6. 6. MAY-JUNE 2013/IDEALOG /83To know where New Zealand’s food andbeverage sector might be headed, andwhat opportunities there might be foryou, it’s important to know where we are atright now.New Zealand has a worldwide reputation forhaving the right blend of climate, technologicalsophistication and laws to give it the potentialto be a world player in the food and beveragemarkets. And offshore we have the world’sfifth largest exclusive economic zone (EEZ),covering roughly 430 million hectares of oceanfull of seafood (that’s about 15 times the size ofour land mass).Lisa Barrett, General Manager of Tourism,Sectors, Cities and Regions at the Ministry ofBusiness, Innovation and Employment (MBIE),says: “Food has been New Zealand’s majorexport for 120 years. Contrary to what manymight think, the nature of the products weexport has changed significantly in that time.“Before the freezer ship we exported grainsand pulses. By the 1940s it was butter, lamband cheese. Today it’s milk powder, butter,lamb, beef, cheese, apples, kiwifruit, seafood,wine, and beef – with grains and pulses makinga bit of a comeback and processed foodsgrowing fast.”Anton Gibson is a partner at intellectualproperty company AJ Park and heads up itsAuckland office’s life sciences patent practice.“What I think is exciting in the food space isthat New Zealand still has such a competitiveadvantage in being able to produce more thanit eats in a way where you can trust the quality,and we are skilled at wrapping that up inappealing ways and getting it out of thecountry,” he says.Meanwhile, big players such as Asahi andKirin from Asia, Coca-Cola from Australia,Unilever, Cadbury, Nestlé, Heineken andDanone from Europe as well as US giants suchas Heinz, McCain, Mars and Bacardi, have allcome to invest in the New Zealand food andbeverage sector.This, along with rapidly accelerating localfood and beverage production in NewZealand’s key target markets is creating anatmosphere of almost feverish competition.Clearly, nobody sane now believes it is okayto just stick to farming and hope nobody elseworks out how to cultivate cows and sheep.We have to continue to innovate in the way weproduce, distribute and sell the New Zealandgoodness both at home and abroad.Michael Crampin, group head of creativestrategy at strategic design practiceDesignworks, believes we are living througha food revolution where this sector is morefront-of-mind than ever before.“It has become the cult of food andbeverage,” he says. “Whether it is Jamie Oliver,Masterchef or the general trend of consumersreally needing to know who is behind thebrands, where the product comes from andwhy they should love it.”Read on to find out how we get the rightanswers to that question.Infant formula Confectionery Frozen mealsand sidesPet food Wine‘The nature of theproducts we exporthas changedsignificantly. Beforethe freezer ship weexported grains andpulses. Today it’s milkpowder, butter, lamb,beef, cheese, apples,kiwifruit, seafood,wine and beef – withgrains and pulsesmaking a comebackand processed foodsgrowing fast’LISA BARRETTAccording to research firm Coriolisthe following sub-sectors of theNew Zealand food and beveragemarket could hit the US$1 billionmark by 2025:Billion-dollar expansion bids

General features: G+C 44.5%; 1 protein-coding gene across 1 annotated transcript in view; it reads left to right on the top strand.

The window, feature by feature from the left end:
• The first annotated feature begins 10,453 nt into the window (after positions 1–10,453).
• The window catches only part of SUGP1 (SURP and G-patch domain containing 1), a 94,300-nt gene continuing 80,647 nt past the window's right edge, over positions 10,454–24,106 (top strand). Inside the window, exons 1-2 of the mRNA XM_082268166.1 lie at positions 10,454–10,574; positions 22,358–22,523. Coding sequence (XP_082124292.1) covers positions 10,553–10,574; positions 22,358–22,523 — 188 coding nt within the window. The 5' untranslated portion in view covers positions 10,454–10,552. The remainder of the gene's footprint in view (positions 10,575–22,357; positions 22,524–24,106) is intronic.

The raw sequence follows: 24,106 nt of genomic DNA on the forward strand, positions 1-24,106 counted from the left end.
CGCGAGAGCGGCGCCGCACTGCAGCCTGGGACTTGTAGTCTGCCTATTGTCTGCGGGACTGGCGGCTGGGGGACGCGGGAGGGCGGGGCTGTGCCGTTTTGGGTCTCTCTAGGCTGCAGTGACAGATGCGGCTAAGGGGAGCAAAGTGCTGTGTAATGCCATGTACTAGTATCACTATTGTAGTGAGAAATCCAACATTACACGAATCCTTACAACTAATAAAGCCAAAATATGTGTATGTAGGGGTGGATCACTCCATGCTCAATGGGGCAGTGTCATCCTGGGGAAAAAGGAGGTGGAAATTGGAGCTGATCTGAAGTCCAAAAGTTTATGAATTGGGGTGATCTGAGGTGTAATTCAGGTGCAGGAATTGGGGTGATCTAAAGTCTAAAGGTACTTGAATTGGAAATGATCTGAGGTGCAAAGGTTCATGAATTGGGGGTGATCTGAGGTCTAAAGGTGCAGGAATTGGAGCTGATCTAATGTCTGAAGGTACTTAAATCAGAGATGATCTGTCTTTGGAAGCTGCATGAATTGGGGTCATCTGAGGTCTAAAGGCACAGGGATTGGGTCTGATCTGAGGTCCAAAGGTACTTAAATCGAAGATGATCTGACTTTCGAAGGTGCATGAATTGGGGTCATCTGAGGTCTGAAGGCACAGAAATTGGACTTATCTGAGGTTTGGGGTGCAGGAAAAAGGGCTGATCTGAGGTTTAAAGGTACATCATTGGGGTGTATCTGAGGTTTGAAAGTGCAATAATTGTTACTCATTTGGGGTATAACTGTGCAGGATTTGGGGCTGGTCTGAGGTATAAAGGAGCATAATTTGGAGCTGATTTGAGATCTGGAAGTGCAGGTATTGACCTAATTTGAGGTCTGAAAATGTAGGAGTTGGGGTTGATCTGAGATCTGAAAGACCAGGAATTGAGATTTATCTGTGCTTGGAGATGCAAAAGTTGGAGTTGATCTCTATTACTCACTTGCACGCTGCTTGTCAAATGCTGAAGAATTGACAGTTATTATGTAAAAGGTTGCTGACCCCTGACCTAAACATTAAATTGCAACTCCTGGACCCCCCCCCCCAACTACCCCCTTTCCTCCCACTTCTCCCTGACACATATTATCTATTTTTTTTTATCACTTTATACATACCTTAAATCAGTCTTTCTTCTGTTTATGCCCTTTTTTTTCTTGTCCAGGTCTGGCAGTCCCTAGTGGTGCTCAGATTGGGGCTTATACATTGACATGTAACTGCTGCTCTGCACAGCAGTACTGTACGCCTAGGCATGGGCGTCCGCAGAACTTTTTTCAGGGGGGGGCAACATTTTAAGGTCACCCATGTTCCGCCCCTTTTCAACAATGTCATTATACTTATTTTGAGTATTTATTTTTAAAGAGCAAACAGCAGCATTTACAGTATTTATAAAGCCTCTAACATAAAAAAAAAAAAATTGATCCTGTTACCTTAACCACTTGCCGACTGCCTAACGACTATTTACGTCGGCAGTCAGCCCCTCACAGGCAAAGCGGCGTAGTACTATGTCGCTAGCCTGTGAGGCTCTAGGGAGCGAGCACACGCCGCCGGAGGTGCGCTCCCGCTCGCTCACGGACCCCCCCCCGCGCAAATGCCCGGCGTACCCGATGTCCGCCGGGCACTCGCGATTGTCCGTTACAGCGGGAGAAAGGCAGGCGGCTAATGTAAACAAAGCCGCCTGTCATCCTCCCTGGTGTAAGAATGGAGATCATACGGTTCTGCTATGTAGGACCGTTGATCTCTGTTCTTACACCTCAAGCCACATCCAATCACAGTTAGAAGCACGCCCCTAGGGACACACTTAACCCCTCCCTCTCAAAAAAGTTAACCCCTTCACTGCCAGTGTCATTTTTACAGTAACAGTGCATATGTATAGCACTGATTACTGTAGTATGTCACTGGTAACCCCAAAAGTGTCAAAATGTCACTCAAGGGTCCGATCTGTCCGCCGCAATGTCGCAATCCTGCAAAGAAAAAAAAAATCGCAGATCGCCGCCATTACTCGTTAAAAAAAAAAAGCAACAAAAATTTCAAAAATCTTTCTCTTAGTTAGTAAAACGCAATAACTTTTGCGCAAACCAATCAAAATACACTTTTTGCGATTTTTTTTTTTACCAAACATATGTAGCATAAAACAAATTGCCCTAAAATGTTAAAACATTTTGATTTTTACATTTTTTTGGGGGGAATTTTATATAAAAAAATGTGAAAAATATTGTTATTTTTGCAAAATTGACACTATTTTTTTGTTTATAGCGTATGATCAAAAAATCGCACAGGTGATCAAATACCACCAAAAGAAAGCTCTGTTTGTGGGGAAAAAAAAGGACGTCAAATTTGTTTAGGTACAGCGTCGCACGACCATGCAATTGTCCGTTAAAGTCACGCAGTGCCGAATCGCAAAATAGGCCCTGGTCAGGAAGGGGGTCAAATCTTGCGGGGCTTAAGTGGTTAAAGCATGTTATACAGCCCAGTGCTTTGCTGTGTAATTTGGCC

7. 7. 84/IDEALOG.CO.NZIDEALOG GUIDE TO FOOD INNOVATIONBIGGER HELPINGS FOR THE NZFOOD AND BEVERAGE MARKETResearch firm Coriolis reckons New Zealand’s blend oftemperate climate, stable democracy and economic freedommean the country is well-positioned to triple its food andbeverage exports over the next 15 years.In 2010, food and beverage made up just over half ofNew Zealand’s total exports, with a value of US$17 billion.MBIE now estimates that processed foods make up about$2.2 billion of those exports each year.According to the Ministry, infant formula sales have increasedfrom around $20 million in 2003 to close to $750 million today.Food and beverage exports have trebled in the past 17 yearsand now make up more than 10 percent of our GDP.The food and beverage sector grew by seven percent between1995 and 2010, vastly outstripping our European competitors.-$5.0$-$5.0$10.0$15.0-$5.0$-$5.0$10.0$15.01965196619671968196919701971197219731974197519761977197819791980198119821983198419851986198719881989199019911992199319941995199619971998199920002001200220032004200520062007200820092010ExportsImportsNet tradebalanceNew Zealand hasa strong andgrowing tradesurplus in foodand beverageUS$bNew Zealand F&B trade value: exports versus importsSOURCEUNCOMTRADEDATABASE(CUSTOMJOB);CORIOLISANALYSIS,COURTESYOFTHEMINISTRYOFBUSINESS,INNOVATIONANDEMPLOYMENTPHOTOGRAPHPHOTONEWZEALAND/TERRYHANN